The problem with this is that Jesus was pretty set against his followers making those kinds of decisions about people.  The Kingdom of God is not an institution and in the illustration of the wheat and the weeds Jesus cautions against us trying to separate out the good and the bad.  If we try to grab a handful of weeds we will just as surely pull up some wheat at the same time.

As with all great preachers, Jesus gives three illustrations of this point in chapter 13 of Matthew’s gospel.  He talks of wheat and weeds, or fish caught in a net, both good and bad, and of yeast in the bread.  To the untrained separating weeds from wheat and sorting out different kinds of fish would be almost impossible.  And at what point do yeast and flour stop being separate ingredients and start being bread?  If we judge someone at a particular stage of their life to be unsaved does that preclude them from ever being saved?

The first will be last and the last will be first.  Whoever is not against us is for us.  I for one don’t fancy even beginning to try to work out who’s in and who’s out on these criteria and when we add grace into that already confusing mix I think it becomes clear that the one thing we should not be in the business of is deciding who is saved and who is not.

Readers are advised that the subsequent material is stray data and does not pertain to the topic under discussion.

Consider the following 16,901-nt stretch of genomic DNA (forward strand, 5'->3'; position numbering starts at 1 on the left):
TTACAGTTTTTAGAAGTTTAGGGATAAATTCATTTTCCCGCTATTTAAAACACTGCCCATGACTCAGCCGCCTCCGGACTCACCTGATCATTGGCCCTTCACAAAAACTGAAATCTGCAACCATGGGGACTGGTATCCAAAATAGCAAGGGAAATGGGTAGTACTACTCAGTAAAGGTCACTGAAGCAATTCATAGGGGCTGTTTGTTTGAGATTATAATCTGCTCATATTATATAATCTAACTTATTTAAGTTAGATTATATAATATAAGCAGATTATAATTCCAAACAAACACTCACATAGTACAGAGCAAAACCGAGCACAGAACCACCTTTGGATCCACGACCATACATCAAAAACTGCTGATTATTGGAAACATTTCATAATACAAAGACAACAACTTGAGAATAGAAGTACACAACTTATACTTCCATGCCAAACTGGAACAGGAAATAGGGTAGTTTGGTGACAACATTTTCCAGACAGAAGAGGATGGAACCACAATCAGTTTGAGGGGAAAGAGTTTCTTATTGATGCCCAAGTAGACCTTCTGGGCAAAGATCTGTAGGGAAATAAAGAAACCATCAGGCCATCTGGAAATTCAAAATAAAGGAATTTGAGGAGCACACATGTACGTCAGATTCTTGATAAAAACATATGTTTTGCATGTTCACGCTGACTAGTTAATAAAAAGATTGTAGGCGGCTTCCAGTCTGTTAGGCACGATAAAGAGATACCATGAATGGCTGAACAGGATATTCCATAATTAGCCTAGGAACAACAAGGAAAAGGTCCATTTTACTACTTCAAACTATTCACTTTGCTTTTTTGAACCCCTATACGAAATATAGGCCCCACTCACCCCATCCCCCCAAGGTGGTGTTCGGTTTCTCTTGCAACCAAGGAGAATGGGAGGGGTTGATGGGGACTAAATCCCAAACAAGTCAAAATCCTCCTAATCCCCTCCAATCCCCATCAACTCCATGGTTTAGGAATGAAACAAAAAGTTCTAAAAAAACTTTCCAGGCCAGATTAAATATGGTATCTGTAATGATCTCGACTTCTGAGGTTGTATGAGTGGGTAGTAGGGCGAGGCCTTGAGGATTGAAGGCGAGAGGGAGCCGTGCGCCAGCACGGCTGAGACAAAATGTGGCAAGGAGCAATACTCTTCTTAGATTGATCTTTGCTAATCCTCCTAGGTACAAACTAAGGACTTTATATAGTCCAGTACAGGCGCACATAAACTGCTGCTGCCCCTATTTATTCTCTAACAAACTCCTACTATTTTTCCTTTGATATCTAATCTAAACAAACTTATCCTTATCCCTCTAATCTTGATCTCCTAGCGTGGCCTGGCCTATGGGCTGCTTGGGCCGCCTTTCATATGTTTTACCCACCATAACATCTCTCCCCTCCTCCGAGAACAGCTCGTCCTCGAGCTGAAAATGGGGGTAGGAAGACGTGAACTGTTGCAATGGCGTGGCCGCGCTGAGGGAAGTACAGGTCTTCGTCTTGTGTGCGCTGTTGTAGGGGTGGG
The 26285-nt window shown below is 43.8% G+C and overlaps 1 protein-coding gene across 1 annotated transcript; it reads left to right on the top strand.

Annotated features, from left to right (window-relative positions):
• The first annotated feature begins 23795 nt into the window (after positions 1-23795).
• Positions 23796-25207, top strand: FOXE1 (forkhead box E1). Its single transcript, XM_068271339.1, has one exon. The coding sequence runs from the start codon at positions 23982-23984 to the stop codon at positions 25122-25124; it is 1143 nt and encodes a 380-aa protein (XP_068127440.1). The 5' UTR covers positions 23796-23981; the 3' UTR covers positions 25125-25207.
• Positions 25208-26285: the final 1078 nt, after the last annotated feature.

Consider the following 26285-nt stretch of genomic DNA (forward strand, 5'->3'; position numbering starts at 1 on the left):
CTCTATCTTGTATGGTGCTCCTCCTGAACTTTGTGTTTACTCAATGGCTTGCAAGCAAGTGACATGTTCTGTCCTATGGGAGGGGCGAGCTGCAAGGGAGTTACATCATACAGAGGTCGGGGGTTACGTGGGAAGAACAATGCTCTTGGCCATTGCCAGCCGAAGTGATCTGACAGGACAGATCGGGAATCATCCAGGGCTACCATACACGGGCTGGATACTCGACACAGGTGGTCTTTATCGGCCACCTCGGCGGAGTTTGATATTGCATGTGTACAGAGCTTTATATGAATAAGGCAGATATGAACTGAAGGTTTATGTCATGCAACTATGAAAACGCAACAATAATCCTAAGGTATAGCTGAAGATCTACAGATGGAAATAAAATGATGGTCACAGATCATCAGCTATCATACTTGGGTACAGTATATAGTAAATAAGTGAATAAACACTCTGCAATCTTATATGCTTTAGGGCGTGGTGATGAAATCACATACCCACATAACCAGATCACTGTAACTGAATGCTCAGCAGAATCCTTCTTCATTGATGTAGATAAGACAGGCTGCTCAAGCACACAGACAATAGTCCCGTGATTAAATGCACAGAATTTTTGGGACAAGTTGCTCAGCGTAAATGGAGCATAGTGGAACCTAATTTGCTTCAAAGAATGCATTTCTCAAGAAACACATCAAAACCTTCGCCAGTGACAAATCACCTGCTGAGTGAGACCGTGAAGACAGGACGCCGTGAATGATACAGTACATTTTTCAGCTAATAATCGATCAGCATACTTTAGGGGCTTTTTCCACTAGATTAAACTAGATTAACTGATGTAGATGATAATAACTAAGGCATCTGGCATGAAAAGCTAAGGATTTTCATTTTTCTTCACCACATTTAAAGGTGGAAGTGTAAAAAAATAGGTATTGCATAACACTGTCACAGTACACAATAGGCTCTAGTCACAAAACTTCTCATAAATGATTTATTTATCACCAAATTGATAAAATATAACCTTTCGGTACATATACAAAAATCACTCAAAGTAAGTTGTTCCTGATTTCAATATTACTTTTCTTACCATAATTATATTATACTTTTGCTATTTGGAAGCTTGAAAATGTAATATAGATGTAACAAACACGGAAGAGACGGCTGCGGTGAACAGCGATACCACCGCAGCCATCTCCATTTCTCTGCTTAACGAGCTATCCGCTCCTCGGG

So what are we in the business of?  And who is our business?

Some years ago I attended a week-long conference at Princeton Theological Seminary in New Jersey.  The theme of the conference was ‘Who is my neighbour?’ and the ideas that were discussed continue to challenge me to this day.

Two words formed the basis of the discussion: reciprocity and household.  I would like to spend a little time on each.

Reciprocity is acting in a way which is reciprocal, corresponding; matching; complementary; equivalent and reciprocity along with a very rigid system or honour and shame was the basis of Jewish society in Jesus time.  Do unto others as they have the means to do back unto you.  People had very clear ideas about who they were responsible for; their family first; their equals next; then those who were less than them and finally the outsiders.  Outsiders, the beggars, the lame, the prostitutes and the poor had no part in society.